Another example of this album's useless tracks, this is made up of sound effects from the ethnic instruments and nondescript string notes.

18. Snow Drive (1:29)
Howard forms another highlight of the album with this track, which features a minimalistic, hypnotic solo cello ostinato and a subdued Latin chant from the chorale.

19. Typing (1:41)
This highlights the ethnic elements of the score with a track for a hypnotic ostinato and synths.

20. Tarawa (4:09)
This is another highlight of the score in the vein of Evacuation, although now providing more instant gratification with the chants in exchange for the subtle, intelligent coherence as a musical work found in its predecessor.  It also shows the quietness of the murky mix, making the choir sound far and distant when it should blow the speakers out, although it could have easily been an artistic decision on the part of the composer.  Still, the choral writing here is probably the most exciting of the score.

21. The Battery (0:46)
An airy sakuhatchi background showcases a minimalistic cello solo.

22. Carl and Kazuo Negotiate (1:44)
More of the same atmosphere found elsewhere, with the main theme.

23. Humanity Goes on Trial (4:47)
This is another of the tracks in the vein of Tarawa and Evacuation, and, although it introduces plenty of awe-inspiring choral moments, does not quite reach the level of excellence present in the others.  It also has a large collection of ambient instrumental effects.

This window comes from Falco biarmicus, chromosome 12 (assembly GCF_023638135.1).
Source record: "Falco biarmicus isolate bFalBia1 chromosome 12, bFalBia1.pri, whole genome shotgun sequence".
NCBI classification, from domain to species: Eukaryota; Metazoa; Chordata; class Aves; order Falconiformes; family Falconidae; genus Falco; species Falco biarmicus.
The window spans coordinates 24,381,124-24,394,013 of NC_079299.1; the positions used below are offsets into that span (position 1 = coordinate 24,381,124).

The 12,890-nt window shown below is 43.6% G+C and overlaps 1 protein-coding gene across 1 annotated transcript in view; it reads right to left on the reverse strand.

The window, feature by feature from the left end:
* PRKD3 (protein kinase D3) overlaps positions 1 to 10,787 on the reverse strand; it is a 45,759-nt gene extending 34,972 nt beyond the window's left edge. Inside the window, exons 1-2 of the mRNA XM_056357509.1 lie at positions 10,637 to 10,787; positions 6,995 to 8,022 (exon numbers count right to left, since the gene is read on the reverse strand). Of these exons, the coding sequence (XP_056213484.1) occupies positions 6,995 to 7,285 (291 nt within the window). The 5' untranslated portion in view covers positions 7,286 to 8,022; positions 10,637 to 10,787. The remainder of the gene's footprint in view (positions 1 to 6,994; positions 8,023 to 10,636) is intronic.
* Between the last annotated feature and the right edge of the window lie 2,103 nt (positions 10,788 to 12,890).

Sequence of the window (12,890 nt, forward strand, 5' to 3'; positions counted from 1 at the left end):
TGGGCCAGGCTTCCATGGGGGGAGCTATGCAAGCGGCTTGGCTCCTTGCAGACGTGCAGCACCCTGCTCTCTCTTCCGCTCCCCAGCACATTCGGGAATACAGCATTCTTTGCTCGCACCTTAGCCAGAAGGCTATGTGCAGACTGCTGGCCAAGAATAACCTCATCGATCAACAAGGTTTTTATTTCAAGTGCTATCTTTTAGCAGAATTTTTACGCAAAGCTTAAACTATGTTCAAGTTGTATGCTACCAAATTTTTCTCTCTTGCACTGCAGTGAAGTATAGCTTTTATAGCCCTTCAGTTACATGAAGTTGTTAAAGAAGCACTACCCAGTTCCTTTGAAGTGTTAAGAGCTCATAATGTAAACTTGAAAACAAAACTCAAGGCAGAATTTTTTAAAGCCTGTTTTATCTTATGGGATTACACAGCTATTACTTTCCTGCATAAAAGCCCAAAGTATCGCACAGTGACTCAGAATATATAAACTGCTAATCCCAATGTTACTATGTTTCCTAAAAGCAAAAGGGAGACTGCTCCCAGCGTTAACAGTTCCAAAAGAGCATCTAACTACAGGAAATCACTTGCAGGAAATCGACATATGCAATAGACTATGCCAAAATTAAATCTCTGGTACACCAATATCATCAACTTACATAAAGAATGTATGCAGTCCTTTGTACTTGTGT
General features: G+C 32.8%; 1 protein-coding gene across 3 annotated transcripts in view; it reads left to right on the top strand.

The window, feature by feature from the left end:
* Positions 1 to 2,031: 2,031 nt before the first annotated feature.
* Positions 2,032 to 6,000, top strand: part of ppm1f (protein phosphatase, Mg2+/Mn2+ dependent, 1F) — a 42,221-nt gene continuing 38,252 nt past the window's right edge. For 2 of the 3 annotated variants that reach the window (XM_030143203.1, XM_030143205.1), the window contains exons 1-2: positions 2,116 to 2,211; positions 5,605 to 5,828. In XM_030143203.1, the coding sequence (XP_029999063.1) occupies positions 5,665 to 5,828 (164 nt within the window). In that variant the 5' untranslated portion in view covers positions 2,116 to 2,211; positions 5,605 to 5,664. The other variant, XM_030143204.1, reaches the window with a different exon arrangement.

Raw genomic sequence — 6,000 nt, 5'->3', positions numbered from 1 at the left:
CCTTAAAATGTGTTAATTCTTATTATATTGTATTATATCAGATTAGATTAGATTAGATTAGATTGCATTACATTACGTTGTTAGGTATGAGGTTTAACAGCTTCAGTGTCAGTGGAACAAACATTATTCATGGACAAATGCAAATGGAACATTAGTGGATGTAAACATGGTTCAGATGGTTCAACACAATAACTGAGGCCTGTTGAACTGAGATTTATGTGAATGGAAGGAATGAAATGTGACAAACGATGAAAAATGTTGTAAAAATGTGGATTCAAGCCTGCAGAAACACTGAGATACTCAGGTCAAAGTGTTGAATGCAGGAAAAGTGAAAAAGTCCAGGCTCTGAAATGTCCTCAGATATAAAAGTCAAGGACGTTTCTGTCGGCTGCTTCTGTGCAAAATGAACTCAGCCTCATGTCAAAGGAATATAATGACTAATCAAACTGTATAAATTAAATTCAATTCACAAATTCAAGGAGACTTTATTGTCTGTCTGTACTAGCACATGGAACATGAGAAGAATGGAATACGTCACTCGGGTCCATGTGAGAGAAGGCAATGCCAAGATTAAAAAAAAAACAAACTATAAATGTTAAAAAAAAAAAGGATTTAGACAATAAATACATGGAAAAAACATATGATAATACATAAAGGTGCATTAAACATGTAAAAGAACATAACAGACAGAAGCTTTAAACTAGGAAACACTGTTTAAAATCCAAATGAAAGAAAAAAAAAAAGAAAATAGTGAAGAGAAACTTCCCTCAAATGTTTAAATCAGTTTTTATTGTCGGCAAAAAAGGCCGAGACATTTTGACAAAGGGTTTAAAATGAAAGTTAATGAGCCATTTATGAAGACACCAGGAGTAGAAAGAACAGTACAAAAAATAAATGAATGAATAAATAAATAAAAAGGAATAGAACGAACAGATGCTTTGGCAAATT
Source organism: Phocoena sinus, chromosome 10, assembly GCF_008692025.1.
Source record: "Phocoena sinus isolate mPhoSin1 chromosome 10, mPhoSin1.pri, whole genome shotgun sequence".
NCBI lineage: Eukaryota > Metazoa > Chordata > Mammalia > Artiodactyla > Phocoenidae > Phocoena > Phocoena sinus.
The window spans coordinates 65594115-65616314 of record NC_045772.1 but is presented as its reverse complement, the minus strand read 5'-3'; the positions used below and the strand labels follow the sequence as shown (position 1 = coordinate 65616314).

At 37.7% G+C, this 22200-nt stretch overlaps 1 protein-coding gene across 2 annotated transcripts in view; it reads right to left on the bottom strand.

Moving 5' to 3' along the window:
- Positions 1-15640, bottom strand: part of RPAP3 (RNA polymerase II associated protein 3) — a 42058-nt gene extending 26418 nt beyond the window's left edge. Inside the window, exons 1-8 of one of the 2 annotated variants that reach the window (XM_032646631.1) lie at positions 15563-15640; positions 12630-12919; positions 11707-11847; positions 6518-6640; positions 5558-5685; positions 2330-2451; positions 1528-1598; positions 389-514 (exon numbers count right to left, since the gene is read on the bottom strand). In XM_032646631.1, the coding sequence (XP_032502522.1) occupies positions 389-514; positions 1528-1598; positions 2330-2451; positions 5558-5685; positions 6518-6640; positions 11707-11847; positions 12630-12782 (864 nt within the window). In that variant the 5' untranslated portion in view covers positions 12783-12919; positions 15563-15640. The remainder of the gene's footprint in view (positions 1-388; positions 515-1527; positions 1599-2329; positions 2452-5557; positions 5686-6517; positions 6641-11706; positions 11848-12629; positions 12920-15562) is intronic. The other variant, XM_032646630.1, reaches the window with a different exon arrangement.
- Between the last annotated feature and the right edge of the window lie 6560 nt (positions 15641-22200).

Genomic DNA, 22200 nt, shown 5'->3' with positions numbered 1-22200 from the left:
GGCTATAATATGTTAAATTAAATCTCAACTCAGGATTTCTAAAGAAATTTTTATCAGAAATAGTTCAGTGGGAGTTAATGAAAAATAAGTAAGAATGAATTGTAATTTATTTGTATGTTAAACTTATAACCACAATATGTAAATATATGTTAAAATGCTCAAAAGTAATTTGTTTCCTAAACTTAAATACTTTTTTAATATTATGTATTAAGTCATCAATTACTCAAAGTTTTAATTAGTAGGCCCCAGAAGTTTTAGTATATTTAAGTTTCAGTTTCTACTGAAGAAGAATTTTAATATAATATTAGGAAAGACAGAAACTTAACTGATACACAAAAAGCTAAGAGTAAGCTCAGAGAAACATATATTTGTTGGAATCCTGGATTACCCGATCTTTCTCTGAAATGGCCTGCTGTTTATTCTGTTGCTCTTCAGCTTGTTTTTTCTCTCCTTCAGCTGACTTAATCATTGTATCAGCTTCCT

24. New Evidence (1:23)
This powerful cue takes the desolate material from the opening track and adds a menacing timpani part and a sinister bass clarinet augmentation that actually conjures up images of Elliot Goldenthal and Alien3.

25. Snow Angels (2:30)
This features another new theme in the style of some of the more folk-like material on the album, along with Howard's characteristic orchestrations.

26. Can I Hold You Now? (4:47)
The rustic folk theme from "Strawberry Fields" makes a welcome return in this track, as well as reprises of several of the other minor motivs.

27. End Titles (6:14)
Howard provides a genuine concert suite of all his themes in his substantially-developed end credits, including the "Strawberry Field" folk theme for solo violins, the main solo cello theme, the entrancing section for string ensemble, and of course the gothic main theme.  In fact, he even reprises several of the more minor motivs, making this a true concert suite.

In the end, those looking for either a richly textured drama score or some effective background music would be wise to look into Snow Falling on Cedars.  Those searching for the latest action blowout or a return to Howard's Waterworld style had best stay away.

Snow Falling on Cedars: The Final Score
Music Rating 7/10
Packaging/Liner Notes N/A
Sound Quality 6/10
Length 5/10
Orchestral Performance 7/10

Snow Falling on Cedars is Copyright 1999 by Decca.  Review Copyright 2000 by Andrew Drannon.  All Rights Reserved.